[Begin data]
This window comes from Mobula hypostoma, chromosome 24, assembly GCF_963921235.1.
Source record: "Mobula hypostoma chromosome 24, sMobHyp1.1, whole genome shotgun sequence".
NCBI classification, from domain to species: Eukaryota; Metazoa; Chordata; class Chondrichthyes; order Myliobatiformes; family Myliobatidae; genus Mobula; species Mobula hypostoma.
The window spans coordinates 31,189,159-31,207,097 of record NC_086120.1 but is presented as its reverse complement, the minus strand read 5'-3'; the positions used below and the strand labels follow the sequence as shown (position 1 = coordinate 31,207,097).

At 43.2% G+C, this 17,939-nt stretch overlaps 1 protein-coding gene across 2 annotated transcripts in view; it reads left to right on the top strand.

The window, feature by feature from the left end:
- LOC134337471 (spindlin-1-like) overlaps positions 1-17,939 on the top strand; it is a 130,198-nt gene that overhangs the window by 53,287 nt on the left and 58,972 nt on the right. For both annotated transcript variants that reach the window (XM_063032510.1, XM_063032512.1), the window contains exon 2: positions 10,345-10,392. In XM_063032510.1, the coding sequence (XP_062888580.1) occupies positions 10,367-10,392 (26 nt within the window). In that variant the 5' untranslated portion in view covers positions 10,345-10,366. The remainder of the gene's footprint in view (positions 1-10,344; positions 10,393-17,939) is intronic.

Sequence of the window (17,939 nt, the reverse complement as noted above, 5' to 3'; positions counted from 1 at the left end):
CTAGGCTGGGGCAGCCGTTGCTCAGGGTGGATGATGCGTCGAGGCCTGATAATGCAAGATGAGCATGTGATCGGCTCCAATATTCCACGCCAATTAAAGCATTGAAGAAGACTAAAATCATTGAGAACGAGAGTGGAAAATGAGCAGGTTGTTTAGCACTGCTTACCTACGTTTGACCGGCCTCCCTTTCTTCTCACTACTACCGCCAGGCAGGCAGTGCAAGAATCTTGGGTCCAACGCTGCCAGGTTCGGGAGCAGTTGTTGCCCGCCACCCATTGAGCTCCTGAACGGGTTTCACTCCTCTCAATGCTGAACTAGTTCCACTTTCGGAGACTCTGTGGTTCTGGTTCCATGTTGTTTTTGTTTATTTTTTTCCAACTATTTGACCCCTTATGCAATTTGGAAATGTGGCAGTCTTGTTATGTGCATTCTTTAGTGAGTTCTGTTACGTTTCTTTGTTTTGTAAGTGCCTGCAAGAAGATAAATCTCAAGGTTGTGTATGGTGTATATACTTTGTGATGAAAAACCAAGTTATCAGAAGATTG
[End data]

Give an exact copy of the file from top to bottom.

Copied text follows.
This window comes from Mobula hypostoma, chromosome 24, assembly GCF_963921235.1.
Source record: "Mobula hypostoma chromosome 24, sMobHyp1.1, whole genome shotgun sequence".
NCBI classification, from domain to species: Eukaryota; Metazoa; Chordata; class Chondrichthyes; order Myliobatiformes; family Myliobatidae; genus Mobula; species Mobula hypostoma.
The window spans coordinates 31,189,159-31,207,097 of record NC_086120.1 but is presented as its reverse complement, the minus strand read 5'-3'; the positions used below and the strand labels follow the sequence as shown (position 1 = coordinate 31,207,097).

At 43.2% G+C, this 17,939-nt stretch overlaps 1 protein-coding gene across 2 annotated transcripts in view; it reads left to right on the top strand.

The window, feature by feature from the left end:
- LOC134337471 (spindlin-1-like) overlaps positions 1-17,939 on the top strand; it is a 130,198-nt gene that overhangs the window by 53,287 nt on the left and 58,972 nt on the right. For both annotated transcript variants that reach the window (XM_063032510.1, XM_063032512.1), the window contains exon 2: positions 10,345-10,392. In XM_063032510.1, the coding sequence (XP_062888580.1) occupies positions 10,367-10,392 (26 nt within the window). In that variant the 5' untranslated portion in view covers positions 10,345-10,366. The remainder of the gene's footprint in view (positions 1-10,344; positions 10,393-17,939) is intronic.

Sequence of the window (17,939 nt, the reverse complement as noted above, 5' to 3'; positions counted from 1 at the left end):
CTAGGCTGGGGCAGCCGTTGCTCAGGGTGGATGATGCGTCGAGGCCTGATAATGCAAGATGAGCATGTGATCGGCTCCAATATTCCACGCCAATTAAAGCATTGAAGAAGACTAAAATCATTGAGAACGAGAGTGGAAAATGAGCAGGTTGTTTAGCACTGCTTACCTACGTTTGACCGGCCTCCCTTTCTTCTCACTACTACCGCCAGGCAGGCAGTGCAAGAATCTTGGGTCCAACGCTGCCAGGTTCGGGAGCAGTTGTTGCCCGCCACCCATTGAGCTCCTGAACGGGTTTCACTCCTCTCAATGCTGAACTAGTTCCACTTTCGGAGACTCTGTGGTTCTGGTTCCATGTTGTTTTTGTTTATTTTTTTCCAACTATTTGACCCCTTATGCAATTTGGAAATGTGGCAGTCTTGTTATGTGCATTCTTTAGTGAGTTCTGTTACGTTTCTTTGTTTTGTAAGTGCCTGCAAGAAGATAAATCTCAAGGTTGTGTATGGTGTATATACTTTGTGATGAAAAACCAAGTTATCAGAAGATTG